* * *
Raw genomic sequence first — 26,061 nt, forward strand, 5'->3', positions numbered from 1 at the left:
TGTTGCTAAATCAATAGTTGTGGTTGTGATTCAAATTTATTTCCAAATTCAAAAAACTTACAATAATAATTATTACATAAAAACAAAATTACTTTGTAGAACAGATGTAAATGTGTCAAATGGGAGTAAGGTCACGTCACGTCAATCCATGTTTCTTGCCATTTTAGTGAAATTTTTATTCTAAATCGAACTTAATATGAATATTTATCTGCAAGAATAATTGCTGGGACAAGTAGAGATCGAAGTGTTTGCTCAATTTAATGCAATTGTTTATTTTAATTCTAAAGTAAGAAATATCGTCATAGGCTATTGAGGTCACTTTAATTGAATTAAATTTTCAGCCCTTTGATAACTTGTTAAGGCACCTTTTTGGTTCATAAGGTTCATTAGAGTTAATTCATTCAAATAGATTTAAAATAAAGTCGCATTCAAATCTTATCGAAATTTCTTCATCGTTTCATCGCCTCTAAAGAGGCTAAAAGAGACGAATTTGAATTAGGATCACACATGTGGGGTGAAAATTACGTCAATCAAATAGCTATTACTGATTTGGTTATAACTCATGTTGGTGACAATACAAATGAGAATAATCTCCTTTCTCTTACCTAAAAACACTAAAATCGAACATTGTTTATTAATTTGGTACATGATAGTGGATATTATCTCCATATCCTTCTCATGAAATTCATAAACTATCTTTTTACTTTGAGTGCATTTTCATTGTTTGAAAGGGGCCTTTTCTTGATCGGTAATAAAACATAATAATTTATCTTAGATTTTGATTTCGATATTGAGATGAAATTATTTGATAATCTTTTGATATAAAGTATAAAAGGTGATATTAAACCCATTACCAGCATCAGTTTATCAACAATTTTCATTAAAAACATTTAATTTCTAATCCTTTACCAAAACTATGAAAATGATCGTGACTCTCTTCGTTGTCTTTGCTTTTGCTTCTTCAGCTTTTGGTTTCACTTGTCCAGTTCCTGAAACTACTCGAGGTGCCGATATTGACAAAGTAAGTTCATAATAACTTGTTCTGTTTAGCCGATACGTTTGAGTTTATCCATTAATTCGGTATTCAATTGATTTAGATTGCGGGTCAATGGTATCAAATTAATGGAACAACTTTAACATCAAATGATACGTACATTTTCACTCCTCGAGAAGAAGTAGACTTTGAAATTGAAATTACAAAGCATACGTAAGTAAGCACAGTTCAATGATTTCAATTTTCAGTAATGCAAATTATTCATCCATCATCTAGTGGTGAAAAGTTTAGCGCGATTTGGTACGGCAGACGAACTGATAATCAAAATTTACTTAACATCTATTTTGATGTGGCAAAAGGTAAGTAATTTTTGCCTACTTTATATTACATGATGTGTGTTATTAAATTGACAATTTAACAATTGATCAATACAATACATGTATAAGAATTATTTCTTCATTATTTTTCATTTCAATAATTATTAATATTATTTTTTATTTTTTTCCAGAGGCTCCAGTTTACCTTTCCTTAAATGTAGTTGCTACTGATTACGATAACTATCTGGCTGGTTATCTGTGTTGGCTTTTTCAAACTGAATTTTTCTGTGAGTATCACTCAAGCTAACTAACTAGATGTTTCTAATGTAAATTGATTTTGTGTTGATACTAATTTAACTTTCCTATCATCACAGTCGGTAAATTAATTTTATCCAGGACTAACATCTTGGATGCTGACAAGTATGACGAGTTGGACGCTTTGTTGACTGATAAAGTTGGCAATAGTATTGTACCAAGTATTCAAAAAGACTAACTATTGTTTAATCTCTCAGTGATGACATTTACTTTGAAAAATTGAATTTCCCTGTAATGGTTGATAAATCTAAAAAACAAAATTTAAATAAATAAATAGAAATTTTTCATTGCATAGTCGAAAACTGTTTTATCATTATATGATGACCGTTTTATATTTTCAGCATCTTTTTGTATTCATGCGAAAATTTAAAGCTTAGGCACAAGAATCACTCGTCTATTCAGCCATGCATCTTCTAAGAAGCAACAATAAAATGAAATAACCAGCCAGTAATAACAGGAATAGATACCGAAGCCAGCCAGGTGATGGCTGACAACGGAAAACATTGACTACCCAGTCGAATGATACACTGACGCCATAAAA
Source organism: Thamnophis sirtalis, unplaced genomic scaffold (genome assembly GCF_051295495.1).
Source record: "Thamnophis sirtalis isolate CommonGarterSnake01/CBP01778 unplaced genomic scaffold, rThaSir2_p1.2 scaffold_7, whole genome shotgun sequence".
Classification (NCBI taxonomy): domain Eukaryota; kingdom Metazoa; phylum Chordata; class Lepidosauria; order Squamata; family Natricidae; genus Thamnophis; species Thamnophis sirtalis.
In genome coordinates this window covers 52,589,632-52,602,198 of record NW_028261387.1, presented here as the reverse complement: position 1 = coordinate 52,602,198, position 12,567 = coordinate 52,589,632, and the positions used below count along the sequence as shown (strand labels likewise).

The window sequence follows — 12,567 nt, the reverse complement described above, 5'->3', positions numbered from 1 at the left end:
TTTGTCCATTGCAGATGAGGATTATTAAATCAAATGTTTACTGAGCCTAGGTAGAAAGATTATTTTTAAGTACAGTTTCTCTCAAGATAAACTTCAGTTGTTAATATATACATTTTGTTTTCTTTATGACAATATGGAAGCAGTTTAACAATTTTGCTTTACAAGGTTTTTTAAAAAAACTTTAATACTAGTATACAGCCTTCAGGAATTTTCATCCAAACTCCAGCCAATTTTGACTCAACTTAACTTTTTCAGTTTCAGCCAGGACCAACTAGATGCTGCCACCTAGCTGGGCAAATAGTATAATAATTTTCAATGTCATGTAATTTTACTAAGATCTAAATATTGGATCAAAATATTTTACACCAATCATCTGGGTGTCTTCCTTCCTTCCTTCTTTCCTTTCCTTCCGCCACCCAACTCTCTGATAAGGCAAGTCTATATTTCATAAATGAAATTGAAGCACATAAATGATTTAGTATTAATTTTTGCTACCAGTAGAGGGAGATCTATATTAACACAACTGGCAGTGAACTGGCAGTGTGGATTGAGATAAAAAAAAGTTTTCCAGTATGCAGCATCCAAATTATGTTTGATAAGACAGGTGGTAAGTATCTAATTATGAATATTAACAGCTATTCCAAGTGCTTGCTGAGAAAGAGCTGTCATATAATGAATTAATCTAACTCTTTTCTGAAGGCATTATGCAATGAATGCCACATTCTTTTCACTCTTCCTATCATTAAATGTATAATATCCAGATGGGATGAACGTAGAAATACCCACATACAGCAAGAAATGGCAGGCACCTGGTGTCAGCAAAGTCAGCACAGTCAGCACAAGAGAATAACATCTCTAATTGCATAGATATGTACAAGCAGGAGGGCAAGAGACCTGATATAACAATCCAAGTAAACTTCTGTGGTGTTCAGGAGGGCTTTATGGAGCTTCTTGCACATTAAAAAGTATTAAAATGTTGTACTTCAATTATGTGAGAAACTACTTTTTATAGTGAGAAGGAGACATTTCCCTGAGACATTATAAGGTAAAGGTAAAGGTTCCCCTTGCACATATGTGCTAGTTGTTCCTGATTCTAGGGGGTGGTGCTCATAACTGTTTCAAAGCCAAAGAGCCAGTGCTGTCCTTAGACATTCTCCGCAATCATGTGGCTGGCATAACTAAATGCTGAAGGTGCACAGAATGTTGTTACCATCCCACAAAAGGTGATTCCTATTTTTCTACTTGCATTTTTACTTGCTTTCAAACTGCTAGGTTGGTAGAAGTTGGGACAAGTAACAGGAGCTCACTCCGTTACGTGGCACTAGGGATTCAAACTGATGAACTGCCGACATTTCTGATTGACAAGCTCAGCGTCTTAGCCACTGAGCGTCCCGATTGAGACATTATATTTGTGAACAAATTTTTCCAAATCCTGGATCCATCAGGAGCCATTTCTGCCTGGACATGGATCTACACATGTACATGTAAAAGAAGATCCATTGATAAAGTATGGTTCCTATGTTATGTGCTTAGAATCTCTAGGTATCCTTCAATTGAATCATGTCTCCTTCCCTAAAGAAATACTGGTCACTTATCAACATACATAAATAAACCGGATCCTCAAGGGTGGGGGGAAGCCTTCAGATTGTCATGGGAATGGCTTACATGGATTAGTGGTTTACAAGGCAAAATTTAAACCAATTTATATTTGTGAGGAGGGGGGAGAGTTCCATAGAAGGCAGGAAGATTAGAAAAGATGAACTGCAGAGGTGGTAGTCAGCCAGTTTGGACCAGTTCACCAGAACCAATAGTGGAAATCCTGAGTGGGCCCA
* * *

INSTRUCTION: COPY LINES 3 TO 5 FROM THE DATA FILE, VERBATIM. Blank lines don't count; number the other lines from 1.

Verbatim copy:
Source organism: Thamnophis sirtalis, unplaced genomic scaffold (genome assembly GCF_051295495.1).
Source record: "Thamnophis sirtalis isolate CommonGarterSnake01/CBP01778 unplaced genomic scaffold, rThaSir2_p1.2 scaffold_7, whole genome shotgun sequence".
Classification (NCBI taxonomy): domain Eukaryota; kingdom Metazoa; phylum Chordata; class Lepidosauria; order Squamata; family Natricidae; genus Thamnophis; species Thamnophis sirtalis.